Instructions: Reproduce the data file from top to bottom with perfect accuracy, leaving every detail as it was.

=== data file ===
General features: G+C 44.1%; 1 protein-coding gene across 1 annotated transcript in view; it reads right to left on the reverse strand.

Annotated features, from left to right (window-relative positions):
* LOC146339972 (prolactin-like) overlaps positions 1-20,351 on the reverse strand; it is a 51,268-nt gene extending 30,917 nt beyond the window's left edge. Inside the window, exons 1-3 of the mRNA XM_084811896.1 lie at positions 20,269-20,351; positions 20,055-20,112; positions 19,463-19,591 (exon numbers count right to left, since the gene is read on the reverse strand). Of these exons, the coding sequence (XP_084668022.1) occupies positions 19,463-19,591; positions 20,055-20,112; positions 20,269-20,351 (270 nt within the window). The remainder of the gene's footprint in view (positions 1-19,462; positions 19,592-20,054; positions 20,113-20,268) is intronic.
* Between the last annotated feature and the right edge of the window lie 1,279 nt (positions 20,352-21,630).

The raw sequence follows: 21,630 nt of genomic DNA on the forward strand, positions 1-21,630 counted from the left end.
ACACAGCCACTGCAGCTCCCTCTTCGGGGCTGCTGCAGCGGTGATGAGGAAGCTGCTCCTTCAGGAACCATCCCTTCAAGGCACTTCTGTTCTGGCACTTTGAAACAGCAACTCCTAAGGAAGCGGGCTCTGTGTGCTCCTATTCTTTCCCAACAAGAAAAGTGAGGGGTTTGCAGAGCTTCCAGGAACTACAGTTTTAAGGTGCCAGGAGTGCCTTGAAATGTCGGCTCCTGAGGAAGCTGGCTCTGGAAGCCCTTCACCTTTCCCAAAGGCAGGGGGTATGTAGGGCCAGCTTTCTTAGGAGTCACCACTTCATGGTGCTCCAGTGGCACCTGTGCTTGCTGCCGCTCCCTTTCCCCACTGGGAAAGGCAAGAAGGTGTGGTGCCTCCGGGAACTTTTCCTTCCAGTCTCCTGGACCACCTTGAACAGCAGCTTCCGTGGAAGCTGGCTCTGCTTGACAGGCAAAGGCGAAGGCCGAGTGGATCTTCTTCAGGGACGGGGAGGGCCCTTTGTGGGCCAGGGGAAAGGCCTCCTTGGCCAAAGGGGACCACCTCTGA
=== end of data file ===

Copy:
General features: G+C 44.1%; 1 protein-coding gene across 1 annotated transcript in view; it reads right to left on the reverse strand.

Annotated features, from left to right (window-relative positions):
* LOC146339972 (prolactin-like) overlaps positions 1-20,351 on the reverse strand; it is a 51,268-nt gene extending 30,917 nt beyond the window's left edge. Inside the window, exons 1-3 of the mRNA XM_084811896.1 lie at positions 20,269-20,351; positions 20,055-20,112; positions 19,463-19,591 (exon numbers count right to left, since the gene is read on the reverse strand). Of these exons, the coding sequence (XP_084668022.1) occupies positions 19,463-19,591; positions 20,055-20,112; positions 20,269-20,351 (270 nt within the window). The remainder of the gene's footprint in view (positions 1-19,462; positions 19,592-20,054; positions 20,113-20,268) is intronic.
* Between the last annotated feature and the right edge of the window lie 1,279 nt (positions 20,352-21,630).

The raw sequence follows: 21,630 nt of genomic DNA on the forward strand, positions 1-21,630 counted from the left end.
ACACAGCCACTGCAGCTCCCTCTTCGGGGCTGCTGCAGCGGTGATGAGGAAGCTGCTCCTTCAGGAACCATCCCTTCAAGGCACTTCTGTTCTGGCACTTTGAAACAGCAACTCCTAAGGAAGCGGGCTCTGTGTGCTCCTATTCTTTCCCAACAAGAAAAGTGAGGGGTTTGCAGAGCTTCCAGGAACTACAGTTTTAAGGTGCCAGGAGTGCCTTGAAATGTCGGCTCCTGAGGAAGCTGGCTCTGGAAGCCCTTCACCTTTCCCAAAGGCAGGGGGTATGTAGGGCCAGCTTTCTTAGGAGTCACCACTTCATGGTGCTCCAGTGGCACCTGTGCTTGCTGCCGCTCCCTTTCCCCACTGGGAAAGGCAAGAAGGTGTGGTGCCTCCGGGAACTTTTCCTTCCAGTCTCCTGGACCACCTTGAACAGCAGCTTCCGTGGAAGCTGGCTCTGCTTGACAGGCAAAGGCGAAGGCCGAGTGGATCTTCTTCAGGGACGGGGAGGGCCCTTTGTGGGCCAGGGGAAAGGCCTCCTTGGCCAAAGGGGACCACCTCTGA